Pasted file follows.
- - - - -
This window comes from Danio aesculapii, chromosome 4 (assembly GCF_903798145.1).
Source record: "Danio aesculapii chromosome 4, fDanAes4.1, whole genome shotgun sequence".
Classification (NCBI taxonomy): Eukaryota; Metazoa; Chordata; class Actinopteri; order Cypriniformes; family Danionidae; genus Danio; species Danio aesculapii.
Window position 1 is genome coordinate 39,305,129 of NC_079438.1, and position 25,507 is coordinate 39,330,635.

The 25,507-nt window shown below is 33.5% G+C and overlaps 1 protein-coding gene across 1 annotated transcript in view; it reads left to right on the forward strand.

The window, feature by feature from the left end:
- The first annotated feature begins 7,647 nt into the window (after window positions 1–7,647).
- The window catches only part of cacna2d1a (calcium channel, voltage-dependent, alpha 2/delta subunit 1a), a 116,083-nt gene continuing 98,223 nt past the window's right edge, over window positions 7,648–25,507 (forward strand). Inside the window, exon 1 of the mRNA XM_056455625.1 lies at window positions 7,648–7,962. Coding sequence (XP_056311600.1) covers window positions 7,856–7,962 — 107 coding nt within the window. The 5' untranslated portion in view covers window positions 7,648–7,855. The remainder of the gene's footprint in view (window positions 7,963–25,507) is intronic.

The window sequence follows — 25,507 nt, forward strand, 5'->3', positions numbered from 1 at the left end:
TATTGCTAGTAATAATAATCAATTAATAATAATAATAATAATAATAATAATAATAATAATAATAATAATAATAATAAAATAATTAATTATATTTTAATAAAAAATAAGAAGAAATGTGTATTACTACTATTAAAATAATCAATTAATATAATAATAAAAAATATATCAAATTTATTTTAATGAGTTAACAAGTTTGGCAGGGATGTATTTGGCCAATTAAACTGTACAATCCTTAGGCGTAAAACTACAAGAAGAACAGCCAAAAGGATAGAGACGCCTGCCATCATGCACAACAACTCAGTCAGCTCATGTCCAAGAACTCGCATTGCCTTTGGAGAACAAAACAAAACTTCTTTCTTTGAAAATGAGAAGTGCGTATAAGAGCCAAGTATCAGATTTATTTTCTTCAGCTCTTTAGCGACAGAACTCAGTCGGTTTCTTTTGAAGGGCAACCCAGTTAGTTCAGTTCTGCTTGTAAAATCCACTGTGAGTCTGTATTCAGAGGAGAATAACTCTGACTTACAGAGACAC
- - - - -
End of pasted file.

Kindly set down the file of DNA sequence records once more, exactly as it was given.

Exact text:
This window comes from Danio aesculapii, chromosome 4 (assembly GCF_903798145.1).
Source record: "Danio aesculapii chromosome 4, fDanAes4.1, whole genome shotgun sequence".
Classification (NCBI taxonomy): Eukaryota; Metazoa; Chordata; class Actinopteri; order Cypriniformes; family Danionidae; genus Danio; species Danio aesculapii.
Window position 1 is genome coordinate 39,305,129 of NC_079438.1, and position 25,507 is coordinate 39,330,635.

The 25,507-nt window shown below is 33.5% G+C and overlaps 1 protein-coding gene across 1 annotated transcript in view; it reads left to right on the forward strand.

The window, feature by feature from the left end:
- The first annotated feature begins 7,647 nt into the window (after window positions 1–7,647).
- The window catches only part of cacna2d1a (calcium channel, voltage-dependent, alpha 2/delta subunit 1a), a 116,083-nt gene continuing 98,223 nt past the window's right edge, over window positions 7,648–25,507 (forward strand). Inside the window, exon 1 of the mRNA XM_056455625.1 lies at window positions 7,648–7,962. Coding sequence (XP_056311600.1) covers window positions 7,856–7,962 — 107 coding nt within the window. The 5' untranslated portion in view covers window positions 7,648–7,855. The remainder of the gene's footprint in view (window positions 7,963–25,507) is intronic.

The window sequence follows — 25,507 nt, forward strand, 5'->3', positions numbered from 1 at the left end:
TATTGCTAGTAATAATAATCAATTAATAATAATAATAATAATAATAATAATAATAATAATAATAATAATAATAATAAAATAATTAATTATATTTTAATAAAAAATAAGAAGAAATGTGTATTACTACTATTAAAATAATCAATTAATATAATAATAAAAAATATATCAAATTTATTTTAATGAGTTAACAAGTTTGGCAGGGATGTATTTGGCCAATTAAACTGTACAATCCTTAGGCGTAAAACTACAAGAAGAACAGCCAAAAGGATAGAGACGCCTGCCATCATGCACAACAACTCAGTCAGCTCATGTCCAAGAACTCGCATTGCCTTTGGAGAACAAAACAAAACTTCTTTCTTTGAAAATGAGAAGTGCGTATAAGAGCCAAGTATCAGATTTATTTTCTTCAGCTCTTTAGCGACAGAACTCAGTCGGTTTCTTTTGAAGGGCAACCCAGTTAGTTCAGTTCTGCTTGTAAAATCCACTGTGAGTCTGTATTCAGAGGAGAATAACTCTGACTTACAGAGACAC